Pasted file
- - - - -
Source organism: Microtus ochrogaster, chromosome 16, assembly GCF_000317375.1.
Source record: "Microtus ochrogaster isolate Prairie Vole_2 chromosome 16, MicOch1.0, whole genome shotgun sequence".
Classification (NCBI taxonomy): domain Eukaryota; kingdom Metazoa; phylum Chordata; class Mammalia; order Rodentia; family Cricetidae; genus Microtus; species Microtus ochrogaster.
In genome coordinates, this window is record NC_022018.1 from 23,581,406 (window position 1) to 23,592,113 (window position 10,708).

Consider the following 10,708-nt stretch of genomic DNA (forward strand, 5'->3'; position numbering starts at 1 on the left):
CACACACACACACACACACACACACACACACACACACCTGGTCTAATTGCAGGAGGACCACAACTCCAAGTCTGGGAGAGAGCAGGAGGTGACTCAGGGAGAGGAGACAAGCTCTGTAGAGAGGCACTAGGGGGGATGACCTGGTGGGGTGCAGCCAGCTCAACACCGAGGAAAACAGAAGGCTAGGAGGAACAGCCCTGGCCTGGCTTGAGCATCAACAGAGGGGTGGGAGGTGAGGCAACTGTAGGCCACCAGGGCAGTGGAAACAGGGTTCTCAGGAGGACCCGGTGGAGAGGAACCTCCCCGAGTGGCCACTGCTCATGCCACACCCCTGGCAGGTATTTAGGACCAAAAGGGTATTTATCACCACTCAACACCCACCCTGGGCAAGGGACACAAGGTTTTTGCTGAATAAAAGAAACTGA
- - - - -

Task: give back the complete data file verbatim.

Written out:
Source organism: Microtus ochrogaster, chromosome 16, assembly GCF_000317375.1.
Source record: "Microtus ochrogaster isolate Prairie Vole_2 chromosome 16, MicOch1.0, whole genome shotgun sequence".
Classification (NCBI taxonomy): domain Eukaryota; kingdom Metazoa; phylum Chordata; class Mammalia; order Rodentia; family Cricetidae; genus Microtus; species Microtus ochrogaster.
In genome coordinates, this window is record NC_022018.1 from 23,581,406 (window position 1) to 23,592,113 (window position 10,708).

Consider the following 10,708-nt stretch of genomic DNA (forward strand, 5'->3'; position numbering starts at 1 on the left):
CACACACACACACACACACACACACACACACACACACCTGGTCTAATTGCAGGAGGACCACAACTCCAAGTCTGGGAGAGAGCAGGAGGTGACTCAGGGAGAGGAGACAAGCTCTGTAGAGAGGCACTAGGGGGGATGACCTGGTGGGGTGCAGCCAGCTCAACACCGAGGAAAACAGAAGGCTAGGAGGAACAGCCCTGGCCTGGCTTGAGCATCAACAGAGGGGTGGGAGGTGAGGCAACTGTAGGCCACCAGGGCAGTGGAAACAGGGTTCTCAGGAGGACCCGGTGGAGAGGAACCTCCCCGAGTGGCCACTGCTCATGCCACACCCCTGGCAGGTATTTAGGACCAAAAGGGTATTTATCACCACTCAACACCCACCCTGGGCAAGGGACACAAGGTTTTTGCTGAATAAAAGAAACTGA